Though it may be challenging for companies to source all their goods and services entirely locally, the shift can unlock long-term growth.
Conflicts such as the Russia and Ukraine war have triggered supply chain shortages and persistent inflation, meaning companies now have to restructure their business operations, including increasing local sourcing and bringing production closer home to achieve sustainable growth.
A shift to local sourcing helps reduce logistics costs, lower costs of raw materials, reduce currency risk, ensure consistency in supply and quality controls, hence supporting business continuity.
It is for this reason that localisation remains a top sustainability strategy for consumer goods companies to help increase incomes across the supply chain, and make businesses thrive, therefore making a wider economic contribution.
Essentially, localisation is 100 percent sustainable sourcing of raw, packaging materials and services in the long run.
This in turn translates to increased investment in skill development for consistent supply, quality, and compliance specifications, building capacity and capabilities among underrepresented suppliers such as women and differently-abled persons as well as green sourcing of packaging materials.
For instance, in line with its sustainability agenda, Unilever Kenya targets to source 70 percent of raw materials locally by 2025; with a spend of close to Sh7 billion.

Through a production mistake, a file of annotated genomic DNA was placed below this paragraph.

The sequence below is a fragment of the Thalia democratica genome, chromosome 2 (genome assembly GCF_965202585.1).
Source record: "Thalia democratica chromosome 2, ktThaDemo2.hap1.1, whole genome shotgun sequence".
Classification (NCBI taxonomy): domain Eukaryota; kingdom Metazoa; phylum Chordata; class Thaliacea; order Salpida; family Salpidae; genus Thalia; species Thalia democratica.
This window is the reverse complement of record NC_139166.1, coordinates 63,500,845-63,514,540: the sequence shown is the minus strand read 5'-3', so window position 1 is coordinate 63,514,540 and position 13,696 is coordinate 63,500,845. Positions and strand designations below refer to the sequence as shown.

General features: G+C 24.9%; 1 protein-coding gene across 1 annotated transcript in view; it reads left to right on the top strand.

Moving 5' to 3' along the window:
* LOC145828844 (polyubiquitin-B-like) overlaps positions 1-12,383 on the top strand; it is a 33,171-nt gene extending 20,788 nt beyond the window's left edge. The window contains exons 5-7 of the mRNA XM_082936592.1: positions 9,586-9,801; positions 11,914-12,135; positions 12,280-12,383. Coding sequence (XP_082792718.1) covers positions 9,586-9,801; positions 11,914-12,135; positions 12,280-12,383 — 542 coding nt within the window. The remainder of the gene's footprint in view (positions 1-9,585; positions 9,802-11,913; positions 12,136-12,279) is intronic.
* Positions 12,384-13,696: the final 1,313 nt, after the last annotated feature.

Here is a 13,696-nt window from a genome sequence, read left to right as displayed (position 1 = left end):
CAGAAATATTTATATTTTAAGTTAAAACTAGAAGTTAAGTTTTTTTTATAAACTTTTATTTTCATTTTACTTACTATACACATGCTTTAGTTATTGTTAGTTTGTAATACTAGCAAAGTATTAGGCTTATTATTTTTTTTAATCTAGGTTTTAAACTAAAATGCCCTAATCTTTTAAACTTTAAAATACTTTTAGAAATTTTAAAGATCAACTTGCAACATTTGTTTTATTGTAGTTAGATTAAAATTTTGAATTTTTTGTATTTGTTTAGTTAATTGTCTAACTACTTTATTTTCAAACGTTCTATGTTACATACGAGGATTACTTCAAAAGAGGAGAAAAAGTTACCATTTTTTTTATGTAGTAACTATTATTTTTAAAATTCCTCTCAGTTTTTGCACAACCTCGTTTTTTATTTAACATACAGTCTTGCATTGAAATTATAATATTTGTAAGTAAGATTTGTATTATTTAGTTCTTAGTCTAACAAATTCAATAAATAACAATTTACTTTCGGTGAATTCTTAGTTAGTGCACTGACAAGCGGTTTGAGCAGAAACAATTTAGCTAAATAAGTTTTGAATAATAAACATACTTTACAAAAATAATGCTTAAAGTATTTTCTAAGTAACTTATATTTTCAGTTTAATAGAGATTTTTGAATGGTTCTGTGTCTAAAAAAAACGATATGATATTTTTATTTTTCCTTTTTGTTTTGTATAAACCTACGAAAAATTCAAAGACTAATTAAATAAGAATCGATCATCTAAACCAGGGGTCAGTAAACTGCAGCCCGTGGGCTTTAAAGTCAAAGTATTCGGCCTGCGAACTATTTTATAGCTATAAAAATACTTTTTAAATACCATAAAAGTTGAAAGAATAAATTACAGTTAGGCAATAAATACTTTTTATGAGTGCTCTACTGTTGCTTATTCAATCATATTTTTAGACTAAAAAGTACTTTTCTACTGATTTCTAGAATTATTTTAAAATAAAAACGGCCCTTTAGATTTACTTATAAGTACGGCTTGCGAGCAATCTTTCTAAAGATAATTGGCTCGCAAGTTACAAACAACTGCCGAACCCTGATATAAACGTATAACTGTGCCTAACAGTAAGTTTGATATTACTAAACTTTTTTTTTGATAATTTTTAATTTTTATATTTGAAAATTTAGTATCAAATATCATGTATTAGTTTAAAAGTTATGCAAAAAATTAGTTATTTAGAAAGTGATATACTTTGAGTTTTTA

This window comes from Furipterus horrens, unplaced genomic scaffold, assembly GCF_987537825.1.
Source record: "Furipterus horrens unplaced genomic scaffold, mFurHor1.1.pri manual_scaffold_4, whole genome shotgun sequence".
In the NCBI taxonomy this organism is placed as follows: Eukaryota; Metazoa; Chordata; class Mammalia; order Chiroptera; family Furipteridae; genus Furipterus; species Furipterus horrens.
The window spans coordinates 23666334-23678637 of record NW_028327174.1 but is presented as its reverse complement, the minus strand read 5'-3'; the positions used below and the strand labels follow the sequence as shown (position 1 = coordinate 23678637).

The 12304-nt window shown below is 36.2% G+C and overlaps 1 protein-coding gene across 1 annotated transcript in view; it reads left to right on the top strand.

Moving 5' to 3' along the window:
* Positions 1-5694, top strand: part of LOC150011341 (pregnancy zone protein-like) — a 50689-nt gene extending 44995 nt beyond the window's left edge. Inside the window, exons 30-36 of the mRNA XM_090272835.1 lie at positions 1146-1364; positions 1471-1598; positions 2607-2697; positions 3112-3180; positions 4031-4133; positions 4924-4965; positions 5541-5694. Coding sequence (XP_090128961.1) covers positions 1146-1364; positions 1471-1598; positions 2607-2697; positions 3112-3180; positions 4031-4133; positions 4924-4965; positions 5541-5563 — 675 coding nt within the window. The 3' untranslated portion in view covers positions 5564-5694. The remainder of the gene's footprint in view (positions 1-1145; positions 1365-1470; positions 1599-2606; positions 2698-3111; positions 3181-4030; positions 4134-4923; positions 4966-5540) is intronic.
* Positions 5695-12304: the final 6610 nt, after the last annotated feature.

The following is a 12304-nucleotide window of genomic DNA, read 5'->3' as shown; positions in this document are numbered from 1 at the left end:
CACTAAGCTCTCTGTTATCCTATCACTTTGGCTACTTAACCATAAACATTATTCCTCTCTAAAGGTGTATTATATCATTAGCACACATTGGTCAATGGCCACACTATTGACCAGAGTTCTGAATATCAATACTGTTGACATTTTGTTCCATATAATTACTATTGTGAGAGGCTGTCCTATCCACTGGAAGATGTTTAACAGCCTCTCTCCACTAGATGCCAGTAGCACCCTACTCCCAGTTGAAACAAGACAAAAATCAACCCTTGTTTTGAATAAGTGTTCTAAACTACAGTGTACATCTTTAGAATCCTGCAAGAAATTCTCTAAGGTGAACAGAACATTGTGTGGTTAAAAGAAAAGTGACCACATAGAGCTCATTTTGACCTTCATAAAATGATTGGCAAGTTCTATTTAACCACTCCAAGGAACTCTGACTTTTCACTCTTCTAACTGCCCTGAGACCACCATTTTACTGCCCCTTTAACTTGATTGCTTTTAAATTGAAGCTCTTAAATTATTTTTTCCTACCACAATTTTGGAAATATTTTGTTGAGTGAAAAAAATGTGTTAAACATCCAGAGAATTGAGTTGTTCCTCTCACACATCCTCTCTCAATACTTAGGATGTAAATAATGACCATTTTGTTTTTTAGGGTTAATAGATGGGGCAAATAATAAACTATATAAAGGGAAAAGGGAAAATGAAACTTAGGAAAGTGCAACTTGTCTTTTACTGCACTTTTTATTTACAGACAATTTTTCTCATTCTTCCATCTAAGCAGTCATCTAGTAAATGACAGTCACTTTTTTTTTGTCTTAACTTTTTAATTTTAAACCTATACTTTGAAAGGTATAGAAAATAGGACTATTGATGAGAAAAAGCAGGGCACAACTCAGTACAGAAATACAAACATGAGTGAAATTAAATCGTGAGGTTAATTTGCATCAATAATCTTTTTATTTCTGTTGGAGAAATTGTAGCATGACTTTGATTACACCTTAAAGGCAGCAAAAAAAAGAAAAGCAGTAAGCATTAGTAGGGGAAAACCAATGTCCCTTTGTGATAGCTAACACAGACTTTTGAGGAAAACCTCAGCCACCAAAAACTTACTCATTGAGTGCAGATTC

Local sourcing in Kenya transitioned from 26 percent in 2021 with a spend of about Sh3 billion.
Unfortunately, manufacturing companies are still reeling from geopolitical turbulence occasioned by war instability, which reversed a temporary decline in shipping prices after a sharp rise in 2020.
Concerns are also growing that the latest war in the Middle East could exacerbate challenges in supply chains and add to inflation through lower regional trade, tighter financial conditions, higher energy prices, and lower consumer confidence.
According to the Manufacturing Priority Agenda 2023 by the Kenya Association of Manufacturers, there is an appreciation that the global inflation problem including the US is not a monetary phenomenon but is primarily being driven by supply-side disruptions due to pandemic-related supply shocks and shifts in the pattern of demand.
Partnerships with local sustainable sources would create a positive impact on the local communities through job creation and empowering the local economy.
The continuous monitoring of suppliers will also ensure alignment with the values and best practices of sustainable companies to promote a renewable, sustainable supply chain for most of the company’s raw materials.
Sunday is director of corporate affairs, communications and sustainable business, at Unilever East Africa